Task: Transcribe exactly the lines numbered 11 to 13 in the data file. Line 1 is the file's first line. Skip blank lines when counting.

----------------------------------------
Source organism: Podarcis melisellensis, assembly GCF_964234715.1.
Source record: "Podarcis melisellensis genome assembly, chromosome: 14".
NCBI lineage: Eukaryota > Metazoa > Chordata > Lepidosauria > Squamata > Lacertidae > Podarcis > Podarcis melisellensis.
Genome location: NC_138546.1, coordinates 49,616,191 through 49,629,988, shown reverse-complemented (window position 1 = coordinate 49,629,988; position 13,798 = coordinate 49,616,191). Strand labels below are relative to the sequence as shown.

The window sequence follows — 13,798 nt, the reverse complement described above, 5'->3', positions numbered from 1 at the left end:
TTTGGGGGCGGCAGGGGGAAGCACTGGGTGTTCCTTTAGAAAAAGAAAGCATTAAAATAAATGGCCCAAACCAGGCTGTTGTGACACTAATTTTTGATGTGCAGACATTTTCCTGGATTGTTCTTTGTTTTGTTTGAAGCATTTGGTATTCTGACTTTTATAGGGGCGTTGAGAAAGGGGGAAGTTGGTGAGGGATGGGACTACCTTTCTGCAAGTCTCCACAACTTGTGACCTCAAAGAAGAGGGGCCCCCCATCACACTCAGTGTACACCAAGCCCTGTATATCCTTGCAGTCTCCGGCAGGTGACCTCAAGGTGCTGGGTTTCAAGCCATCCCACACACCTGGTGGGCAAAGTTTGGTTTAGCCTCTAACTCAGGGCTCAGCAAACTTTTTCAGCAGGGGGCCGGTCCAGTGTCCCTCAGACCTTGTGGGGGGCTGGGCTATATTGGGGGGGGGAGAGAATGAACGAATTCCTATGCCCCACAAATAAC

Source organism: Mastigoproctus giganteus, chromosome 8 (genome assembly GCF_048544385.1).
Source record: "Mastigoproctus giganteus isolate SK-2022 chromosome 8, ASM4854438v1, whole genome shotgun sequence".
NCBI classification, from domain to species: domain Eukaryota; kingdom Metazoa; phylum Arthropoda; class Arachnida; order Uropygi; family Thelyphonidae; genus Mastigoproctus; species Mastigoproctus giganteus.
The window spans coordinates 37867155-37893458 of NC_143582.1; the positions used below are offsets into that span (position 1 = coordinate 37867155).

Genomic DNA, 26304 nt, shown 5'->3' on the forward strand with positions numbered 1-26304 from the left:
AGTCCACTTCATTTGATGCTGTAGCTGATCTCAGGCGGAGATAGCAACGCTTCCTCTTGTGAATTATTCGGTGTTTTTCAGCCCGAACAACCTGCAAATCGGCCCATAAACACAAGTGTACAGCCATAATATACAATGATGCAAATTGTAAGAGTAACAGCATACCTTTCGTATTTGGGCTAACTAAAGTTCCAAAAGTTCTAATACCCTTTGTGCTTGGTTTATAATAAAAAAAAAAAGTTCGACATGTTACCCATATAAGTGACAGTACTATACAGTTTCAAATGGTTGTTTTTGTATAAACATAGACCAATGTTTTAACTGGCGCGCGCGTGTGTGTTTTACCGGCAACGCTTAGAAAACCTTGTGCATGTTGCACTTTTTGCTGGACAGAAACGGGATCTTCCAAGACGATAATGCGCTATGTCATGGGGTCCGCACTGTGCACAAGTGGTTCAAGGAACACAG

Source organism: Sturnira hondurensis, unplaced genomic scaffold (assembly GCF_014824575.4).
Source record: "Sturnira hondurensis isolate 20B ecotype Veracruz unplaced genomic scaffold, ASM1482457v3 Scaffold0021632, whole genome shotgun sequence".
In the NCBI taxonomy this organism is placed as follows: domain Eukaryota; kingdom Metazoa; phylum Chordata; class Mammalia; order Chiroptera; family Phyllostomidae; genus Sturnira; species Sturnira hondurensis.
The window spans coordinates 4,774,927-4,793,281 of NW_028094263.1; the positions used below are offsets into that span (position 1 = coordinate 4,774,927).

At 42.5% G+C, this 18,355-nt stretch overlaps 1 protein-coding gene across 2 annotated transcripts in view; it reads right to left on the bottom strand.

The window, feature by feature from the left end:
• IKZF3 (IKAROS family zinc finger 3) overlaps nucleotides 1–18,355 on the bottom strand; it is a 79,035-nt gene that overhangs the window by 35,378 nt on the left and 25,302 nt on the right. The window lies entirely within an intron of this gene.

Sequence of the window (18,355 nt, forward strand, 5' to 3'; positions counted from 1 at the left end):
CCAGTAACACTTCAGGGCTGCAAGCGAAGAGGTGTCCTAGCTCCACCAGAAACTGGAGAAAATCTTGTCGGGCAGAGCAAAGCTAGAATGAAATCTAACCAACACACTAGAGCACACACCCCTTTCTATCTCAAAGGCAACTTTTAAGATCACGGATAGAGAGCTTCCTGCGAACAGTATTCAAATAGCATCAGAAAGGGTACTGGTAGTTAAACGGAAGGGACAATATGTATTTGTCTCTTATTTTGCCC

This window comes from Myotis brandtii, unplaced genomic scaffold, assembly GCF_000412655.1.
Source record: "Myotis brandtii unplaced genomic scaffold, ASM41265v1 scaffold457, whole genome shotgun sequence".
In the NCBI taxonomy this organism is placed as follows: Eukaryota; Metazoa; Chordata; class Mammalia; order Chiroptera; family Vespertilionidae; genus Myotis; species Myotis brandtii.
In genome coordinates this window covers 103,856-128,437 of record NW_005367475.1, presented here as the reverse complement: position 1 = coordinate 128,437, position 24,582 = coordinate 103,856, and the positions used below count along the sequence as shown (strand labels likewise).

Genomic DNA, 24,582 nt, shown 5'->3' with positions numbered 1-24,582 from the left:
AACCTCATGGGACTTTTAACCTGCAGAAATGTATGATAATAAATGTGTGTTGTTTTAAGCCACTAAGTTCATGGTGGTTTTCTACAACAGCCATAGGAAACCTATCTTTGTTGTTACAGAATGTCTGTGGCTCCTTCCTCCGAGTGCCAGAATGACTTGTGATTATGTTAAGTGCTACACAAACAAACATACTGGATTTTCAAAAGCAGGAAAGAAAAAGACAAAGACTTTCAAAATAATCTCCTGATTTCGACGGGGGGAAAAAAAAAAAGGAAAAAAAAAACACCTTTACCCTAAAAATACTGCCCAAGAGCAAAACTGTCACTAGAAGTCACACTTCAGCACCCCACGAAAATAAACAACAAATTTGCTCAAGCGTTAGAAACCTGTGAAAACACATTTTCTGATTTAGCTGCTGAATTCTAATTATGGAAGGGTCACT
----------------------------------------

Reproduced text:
Genomic DNA, 26304 nt, shown 5'->3' on the forward strand with positions numbered 1-26304 from the left:
AGTCCACTTCATTTGATGCTGTAGCTGATCTCAGGCGGAGATAGCAACGCTTCCTCTTGTGAATTATTCGGTGTTTTTCAGCCCGAACAACCTGCAAATCGGCCCATAAACACAAGTGTACAGCCATAATATACAATGATGCAAATTGTAAGAGTAACAGCATACCTTTCGTATTTGGGCTAACTAAAGTTCCAAAAGTTCTAATACCCTTTGTGCTTGGTTTATAATAAAAAAAAAAAGTTCGACATGTTACCCATATAAGTGACAGTACTATACAGTTTCAAATGGTTGTTTTTGTATAAACATAGACCAATGTTTTAACTGGCGCGCGCGTGTGTGTTTTACCGGCAACGCTTAGAAAACCTTGTGCATGTTGCACTTTTTGCTGGACAGAAACGGGATCTTCCAAGACGATAATGCGCTATGTCATGGGGTCCGCACTGTGCACAAGTGGTTCAAGGAACACAG

Source organism: Sturnira hondurensis, unplaced genomic scaffold (assembly GCF_014824575.4).